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Thursday, September 20, 2012

Back to Peacock, by Rail

I'm what's known as a "railfan." I like railroad history, trains and all the associated paraphernalia. So, I have to take you back to Peacock.

Here's a map from the Comprehensive Railroad Atlas of North America. You can find Peacock at the crossing of two dashed lines. Dashed lines are railroads that are no longer in business that were standard gauge (the distance between the two rails).

Peacock, Michigan railroads

The north-south line began as part of the Pere Marquette system, and ended its life under Chesapeake and Ohio's flag. I think its route can be seen on the road map I showed a couple of days ago as the power line road. Peacock was 85.0 miles north of Grand Rapids.

The east-west line was the Michigan East & West Railway which ran from Manistee to Marion (south of Cadillac). There it connected with the Ann Arbor Railroad. A timetable places Peacock at milepost 31.2 from Manistee. The entire line was only 71.9 miles long. I haven't noticed an obvious railbed for this line, but it was abandoned in 1917, so it might require more than a casual search to find. (The next station west was at Sauble, a town even more "gone" than Peacock. I blogged about it last year. See Sauble.)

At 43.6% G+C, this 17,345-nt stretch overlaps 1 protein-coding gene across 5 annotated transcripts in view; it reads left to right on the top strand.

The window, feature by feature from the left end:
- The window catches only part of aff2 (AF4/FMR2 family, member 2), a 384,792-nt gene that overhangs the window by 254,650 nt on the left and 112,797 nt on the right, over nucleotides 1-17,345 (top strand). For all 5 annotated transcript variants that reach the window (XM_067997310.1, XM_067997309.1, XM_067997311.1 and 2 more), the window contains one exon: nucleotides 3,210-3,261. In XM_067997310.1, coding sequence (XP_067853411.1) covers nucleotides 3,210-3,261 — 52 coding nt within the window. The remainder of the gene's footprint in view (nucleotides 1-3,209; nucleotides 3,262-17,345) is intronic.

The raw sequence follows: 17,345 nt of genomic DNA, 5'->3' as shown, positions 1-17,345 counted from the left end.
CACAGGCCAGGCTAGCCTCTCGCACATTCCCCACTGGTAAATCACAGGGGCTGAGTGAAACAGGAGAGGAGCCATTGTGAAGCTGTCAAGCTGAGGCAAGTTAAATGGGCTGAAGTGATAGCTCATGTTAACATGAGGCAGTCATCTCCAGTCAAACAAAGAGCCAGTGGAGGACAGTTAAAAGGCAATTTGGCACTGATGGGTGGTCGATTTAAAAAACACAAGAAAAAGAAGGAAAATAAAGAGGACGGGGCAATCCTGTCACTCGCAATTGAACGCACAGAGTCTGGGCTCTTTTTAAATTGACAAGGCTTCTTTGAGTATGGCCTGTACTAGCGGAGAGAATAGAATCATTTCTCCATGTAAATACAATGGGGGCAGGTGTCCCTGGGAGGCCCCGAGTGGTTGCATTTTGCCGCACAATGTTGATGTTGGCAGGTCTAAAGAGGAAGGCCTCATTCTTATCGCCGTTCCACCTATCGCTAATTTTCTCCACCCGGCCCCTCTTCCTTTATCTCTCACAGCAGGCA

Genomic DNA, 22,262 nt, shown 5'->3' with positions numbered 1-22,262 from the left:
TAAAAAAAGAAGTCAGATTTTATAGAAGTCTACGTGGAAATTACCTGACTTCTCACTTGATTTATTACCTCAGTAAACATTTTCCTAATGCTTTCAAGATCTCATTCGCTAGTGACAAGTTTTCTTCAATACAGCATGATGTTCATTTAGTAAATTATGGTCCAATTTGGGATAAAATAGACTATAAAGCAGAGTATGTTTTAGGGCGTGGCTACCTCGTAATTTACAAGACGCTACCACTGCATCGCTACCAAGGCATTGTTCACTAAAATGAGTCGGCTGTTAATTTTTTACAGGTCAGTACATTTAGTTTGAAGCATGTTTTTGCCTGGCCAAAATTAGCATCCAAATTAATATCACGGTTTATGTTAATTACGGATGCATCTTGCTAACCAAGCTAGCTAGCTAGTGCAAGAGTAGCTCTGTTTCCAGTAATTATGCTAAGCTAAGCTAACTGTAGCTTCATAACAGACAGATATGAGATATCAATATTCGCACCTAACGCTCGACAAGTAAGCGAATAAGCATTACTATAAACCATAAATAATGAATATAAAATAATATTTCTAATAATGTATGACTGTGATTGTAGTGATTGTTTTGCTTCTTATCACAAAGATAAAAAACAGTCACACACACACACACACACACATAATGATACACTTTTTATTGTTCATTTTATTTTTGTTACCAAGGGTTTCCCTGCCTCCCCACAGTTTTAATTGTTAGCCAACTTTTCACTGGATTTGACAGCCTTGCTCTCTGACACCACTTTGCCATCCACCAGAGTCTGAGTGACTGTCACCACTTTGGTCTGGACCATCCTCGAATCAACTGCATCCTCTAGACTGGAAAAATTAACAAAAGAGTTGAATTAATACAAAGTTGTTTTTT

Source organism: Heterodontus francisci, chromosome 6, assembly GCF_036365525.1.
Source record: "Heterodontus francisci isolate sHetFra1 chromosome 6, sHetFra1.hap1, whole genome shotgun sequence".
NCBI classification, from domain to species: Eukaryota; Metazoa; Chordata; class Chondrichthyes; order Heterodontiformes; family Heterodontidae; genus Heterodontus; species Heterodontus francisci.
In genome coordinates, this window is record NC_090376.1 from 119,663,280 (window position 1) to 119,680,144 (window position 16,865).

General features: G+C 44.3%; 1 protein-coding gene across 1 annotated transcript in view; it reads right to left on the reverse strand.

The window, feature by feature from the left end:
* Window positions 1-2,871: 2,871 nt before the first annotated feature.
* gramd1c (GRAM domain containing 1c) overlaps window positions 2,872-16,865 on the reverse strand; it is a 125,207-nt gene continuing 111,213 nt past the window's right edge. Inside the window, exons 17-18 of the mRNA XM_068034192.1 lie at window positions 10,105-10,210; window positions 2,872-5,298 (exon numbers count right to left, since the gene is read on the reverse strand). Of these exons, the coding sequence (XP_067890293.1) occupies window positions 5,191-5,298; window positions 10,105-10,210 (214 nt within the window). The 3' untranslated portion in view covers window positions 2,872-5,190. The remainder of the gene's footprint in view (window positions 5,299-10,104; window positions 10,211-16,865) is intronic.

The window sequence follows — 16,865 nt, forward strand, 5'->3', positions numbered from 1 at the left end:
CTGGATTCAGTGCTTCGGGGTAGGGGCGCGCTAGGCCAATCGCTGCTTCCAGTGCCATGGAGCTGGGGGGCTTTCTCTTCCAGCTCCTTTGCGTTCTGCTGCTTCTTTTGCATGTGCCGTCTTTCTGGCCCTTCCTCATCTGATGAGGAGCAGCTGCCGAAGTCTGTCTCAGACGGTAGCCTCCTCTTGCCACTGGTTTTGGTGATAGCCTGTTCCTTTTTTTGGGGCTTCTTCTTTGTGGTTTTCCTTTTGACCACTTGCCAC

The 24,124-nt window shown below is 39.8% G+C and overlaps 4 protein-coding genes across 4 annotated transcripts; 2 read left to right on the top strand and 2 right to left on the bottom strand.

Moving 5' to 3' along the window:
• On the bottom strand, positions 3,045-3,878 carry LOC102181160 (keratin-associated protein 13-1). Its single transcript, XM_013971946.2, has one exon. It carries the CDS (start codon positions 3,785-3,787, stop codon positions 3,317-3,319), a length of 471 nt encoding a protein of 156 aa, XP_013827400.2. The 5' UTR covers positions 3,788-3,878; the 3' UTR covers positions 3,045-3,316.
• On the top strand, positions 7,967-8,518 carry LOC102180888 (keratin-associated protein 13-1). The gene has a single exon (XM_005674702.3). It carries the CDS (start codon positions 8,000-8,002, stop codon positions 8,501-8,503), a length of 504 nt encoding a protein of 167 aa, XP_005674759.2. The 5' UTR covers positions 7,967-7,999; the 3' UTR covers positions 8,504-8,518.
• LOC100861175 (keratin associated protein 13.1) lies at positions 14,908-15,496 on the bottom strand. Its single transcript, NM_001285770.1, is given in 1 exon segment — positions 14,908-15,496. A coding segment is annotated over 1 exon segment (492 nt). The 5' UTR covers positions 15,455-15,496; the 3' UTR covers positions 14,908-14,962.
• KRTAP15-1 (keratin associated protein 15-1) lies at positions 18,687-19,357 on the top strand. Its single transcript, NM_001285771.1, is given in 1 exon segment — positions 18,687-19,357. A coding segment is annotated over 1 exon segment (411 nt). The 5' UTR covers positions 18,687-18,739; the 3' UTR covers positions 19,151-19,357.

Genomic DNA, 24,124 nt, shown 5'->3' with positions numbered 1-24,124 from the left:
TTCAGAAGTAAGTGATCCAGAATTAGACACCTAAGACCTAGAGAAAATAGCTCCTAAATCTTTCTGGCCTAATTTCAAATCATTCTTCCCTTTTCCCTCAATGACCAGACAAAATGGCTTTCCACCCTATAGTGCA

The crossing was interlocked. What that means is the signals and switches were mechanically linked so that two trains could not enter the crossing at the same time. I've found a wonderful picture of the Peacock station at Railroad History of Michigan.

Peacock, Michigan railroad station

Guess I'll have to search Peacock more carefully for this location.

See A Tour of Peacock
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Secondary Roads said...

I suppose the town and the railways were part of the development boom that centered around the harvesting of trees. Is that correct?

rainfield61 said...

I used to see this type of map in a book called "Treasure Island".

Ann said...

would be interesting to see what that exact spot looks like today

RNSANE said...

After graduating from GA Tech, my brother worked for Southern Railroad and then moved to Chicago Northwester, I believe it was. That was in his in
youth. He's been with IBM for about 20 years now.

I like trains though thr overnight Indian traind are so uncomfortable & there is NO privacy.

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